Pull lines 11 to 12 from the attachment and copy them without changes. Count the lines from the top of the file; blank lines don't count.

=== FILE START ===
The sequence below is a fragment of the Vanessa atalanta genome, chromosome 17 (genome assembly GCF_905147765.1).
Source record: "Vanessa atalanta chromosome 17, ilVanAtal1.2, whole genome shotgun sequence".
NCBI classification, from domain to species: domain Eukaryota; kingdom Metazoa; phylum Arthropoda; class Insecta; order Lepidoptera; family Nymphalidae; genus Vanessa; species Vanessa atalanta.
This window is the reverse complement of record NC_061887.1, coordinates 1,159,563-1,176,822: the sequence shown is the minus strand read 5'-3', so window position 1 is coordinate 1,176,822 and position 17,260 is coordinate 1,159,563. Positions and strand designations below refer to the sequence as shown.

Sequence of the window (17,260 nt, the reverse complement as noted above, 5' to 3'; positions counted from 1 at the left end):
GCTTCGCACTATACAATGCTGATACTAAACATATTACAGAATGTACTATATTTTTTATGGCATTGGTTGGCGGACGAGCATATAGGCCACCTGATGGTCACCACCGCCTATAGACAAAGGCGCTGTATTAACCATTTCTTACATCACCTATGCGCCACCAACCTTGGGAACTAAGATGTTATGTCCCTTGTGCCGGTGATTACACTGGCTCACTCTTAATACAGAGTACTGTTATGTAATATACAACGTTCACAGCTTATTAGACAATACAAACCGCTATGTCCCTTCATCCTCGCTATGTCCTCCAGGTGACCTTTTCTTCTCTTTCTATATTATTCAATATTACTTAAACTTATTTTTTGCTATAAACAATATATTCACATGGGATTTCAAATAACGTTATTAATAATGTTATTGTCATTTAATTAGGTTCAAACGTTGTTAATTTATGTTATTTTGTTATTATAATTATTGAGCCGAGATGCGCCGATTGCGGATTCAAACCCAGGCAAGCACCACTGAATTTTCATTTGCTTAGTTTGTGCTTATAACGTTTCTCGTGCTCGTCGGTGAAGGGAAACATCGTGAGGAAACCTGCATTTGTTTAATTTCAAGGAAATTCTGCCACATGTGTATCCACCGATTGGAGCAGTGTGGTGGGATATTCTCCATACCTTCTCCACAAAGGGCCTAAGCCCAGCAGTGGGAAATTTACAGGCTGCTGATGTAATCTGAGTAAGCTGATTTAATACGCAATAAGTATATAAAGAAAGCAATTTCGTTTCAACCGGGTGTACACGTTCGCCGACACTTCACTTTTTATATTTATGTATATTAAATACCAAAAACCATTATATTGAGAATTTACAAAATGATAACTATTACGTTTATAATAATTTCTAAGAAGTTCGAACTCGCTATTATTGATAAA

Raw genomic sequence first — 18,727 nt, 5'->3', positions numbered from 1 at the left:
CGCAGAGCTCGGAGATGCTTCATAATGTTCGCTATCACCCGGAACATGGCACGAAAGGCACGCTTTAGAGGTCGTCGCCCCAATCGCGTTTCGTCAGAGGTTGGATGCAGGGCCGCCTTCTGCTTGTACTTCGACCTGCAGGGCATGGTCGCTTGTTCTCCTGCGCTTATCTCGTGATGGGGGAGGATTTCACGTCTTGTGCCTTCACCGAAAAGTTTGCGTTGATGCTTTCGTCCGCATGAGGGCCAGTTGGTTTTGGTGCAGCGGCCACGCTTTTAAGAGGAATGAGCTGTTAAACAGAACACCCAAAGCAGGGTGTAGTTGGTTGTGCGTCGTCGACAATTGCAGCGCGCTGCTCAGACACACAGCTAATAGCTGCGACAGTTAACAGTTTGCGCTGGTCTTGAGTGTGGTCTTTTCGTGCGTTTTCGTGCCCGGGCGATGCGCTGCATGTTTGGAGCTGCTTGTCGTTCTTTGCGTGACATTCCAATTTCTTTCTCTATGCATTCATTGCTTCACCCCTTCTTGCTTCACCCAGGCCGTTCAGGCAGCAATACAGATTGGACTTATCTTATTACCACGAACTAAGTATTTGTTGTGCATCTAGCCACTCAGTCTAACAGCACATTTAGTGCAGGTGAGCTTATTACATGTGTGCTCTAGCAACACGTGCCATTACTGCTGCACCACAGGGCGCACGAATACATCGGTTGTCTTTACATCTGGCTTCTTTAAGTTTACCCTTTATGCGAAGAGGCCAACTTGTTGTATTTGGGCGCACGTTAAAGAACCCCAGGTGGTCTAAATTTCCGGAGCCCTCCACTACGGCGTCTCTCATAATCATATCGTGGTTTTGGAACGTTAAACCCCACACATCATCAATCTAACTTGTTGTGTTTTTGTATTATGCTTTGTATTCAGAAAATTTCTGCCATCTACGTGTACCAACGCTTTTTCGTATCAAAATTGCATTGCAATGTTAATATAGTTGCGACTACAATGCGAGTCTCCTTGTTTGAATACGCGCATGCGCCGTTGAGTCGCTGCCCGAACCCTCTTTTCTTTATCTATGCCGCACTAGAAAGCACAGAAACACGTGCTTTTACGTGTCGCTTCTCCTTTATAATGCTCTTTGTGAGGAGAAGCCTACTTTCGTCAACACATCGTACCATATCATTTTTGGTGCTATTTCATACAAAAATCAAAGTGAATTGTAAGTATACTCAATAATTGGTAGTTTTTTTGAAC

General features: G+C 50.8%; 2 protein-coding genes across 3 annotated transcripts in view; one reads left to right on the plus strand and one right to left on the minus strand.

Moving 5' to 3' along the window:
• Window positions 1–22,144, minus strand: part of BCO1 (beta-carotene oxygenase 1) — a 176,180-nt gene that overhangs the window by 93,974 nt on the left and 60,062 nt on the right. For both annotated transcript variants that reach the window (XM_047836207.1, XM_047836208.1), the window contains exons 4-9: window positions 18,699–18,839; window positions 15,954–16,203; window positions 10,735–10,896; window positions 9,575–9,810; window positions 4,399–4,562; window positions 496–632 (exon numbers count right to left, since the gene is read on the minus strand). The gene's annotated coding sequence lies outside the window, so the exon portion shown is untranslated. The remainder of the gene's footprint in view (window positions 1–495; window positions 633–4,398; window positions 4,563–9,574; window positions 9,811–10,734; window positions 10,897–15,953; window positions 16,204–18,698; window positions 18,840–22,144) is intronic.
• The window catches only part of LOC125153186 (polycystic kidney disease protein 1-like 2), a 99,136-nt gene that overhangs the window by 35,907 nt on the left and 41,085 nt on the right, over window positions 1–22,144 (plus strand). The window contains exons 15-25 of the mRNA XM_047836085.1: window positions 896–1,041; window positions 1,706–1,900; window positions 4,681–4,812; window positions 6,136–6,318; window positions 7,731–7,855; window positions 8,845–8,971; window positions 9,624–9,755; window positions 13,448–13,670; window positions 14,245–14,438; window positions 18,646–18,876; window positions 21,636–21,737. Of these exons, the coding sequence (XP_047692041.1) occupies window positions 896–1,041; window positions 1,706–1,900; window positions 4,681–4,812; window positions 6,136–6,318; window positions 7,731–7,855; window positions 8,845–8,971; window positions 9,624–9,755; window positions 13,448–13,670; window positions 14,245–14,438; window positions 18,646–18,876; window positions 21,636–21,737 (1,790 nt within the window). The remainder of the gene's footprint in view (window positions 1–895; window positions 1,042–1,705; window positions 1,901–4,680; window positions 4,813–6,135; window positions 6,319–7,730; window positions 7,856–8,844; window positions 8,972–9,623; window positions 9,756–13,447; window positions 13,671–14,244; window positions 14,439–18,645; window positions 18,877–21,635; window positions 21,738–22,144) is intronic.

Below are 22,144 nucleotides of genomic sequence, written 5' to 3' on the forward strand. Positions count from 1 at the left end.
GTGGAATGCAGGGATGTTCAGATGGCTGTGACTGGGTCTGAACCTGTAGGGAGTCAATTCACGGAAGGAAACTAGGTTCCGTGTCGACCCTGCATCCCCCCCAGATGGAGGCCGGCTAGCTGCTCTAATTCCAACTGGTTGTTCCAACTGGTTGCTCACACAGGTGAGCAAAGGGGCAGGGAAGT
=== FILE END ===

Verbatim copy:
• Window positions 1–22,144, minus strand: part of BCO1 (beta-carotene oxygenase 1) — a 176,180-nt gene that overhangs the window by 93,974 nt on the left and 60,062 nt on the right. For both annotated transcript variants that reach the window (XM_047836207.1, XM_047836208.1), the window contains exons 4-9: window positions 18,699–18,839; window positions 15,954–16,203; window positions 10,735–10,896; window positions 9,575–9,810; window positions 4,399–4,562; window positions 496–632 (exon numbers count right to left, since the gene is read on the minus strand). The gene's annotated coding sequence lies outside the window, so the exon portion shown is untranslated. The remainder of the gene's footprint in view (window positions 1–495; window positions 633–4,398; window positions 4,563–9,574; window positions 9,811–10,734; window positions 10,897–15,953; window positions 16,204–18,698; window positions 18,840–22,144) is intronic.
• The window catches only part of LOC125153186 (polycystic kidney disease protein 1-like 2), a 99,136-nt gene that overhangs the window by 35,907 nt on the left and 41,085 nt on the right, over window positions 1–22,144 (plus strand). The window contains exons 15-25 of the mRNA XM_047836085.1: window positions 896–1,041; window positions 1,706–1,900; window positions 4,681–4,812; window positions 6,136–6,318; window positions 7,731–7,855; window positions 8,845–8,971; window positions 9,624–9,755; window positions 13,448–13,670; window positions 14,245–14,438; window positions 18,646–18,876; window positions 21,636–21,737. Of these exons, the coding sequence (XP_047692041.1) occupies window positions 896–1,041; window positions 1,706–1,900; window positions 4,681–4,812; window positions 6,136–6,318; window positions 7,731–7,855; window positions 8,845–8,971; window positions 9,624–9,755; window positions 13,448–13,670; window positions 14,245–14,438; window positions 18,646–18,876; window positions 21,636–21,737 (1,790 nt within the window). The remainder of the gene's footprint in view (window positions 1–895; window positions 1,042–1,705; window positions 1,901–4,680; window positions 4,813–6,135; window positions 6,319–7,730; window positions 7,856–8,844; window positions 8,972–9,623; window positions 9,756–13,447; window positions 13,671–14,244; window positions 14,439–18,645; window positions 18,877–21,635; window positions 21,738–22,144) is intronic.